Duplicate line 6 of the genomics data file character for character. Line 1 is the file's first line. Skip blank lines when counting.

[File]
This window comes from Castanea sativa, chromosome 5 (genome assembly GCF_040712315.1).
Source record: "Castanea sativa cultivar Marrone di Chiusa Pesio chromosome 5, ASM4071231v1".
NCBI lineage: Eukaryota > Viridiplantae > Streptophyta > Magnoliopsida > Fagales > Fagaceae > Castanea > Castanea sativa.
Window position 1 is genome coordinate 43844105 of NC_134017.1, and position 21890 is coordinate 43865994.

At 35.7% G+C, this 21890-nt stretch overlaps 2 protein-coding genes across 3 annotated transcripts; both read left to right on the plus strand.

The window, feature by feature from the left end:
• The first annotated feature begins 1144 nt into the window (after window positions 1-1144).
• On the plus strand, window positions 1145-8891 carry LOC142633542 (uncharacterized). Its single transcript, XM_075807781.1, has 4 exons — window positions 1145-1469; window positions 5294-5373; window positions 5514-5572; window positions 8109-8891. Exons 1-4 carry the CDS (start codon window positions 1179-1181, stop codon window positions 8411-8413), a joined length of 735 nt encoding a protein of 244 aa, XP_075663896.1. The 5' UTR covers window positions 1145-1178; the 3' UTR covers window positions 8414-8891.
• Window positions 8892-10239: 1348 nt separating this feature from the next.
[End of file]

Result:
The window, feature by feature from the left end: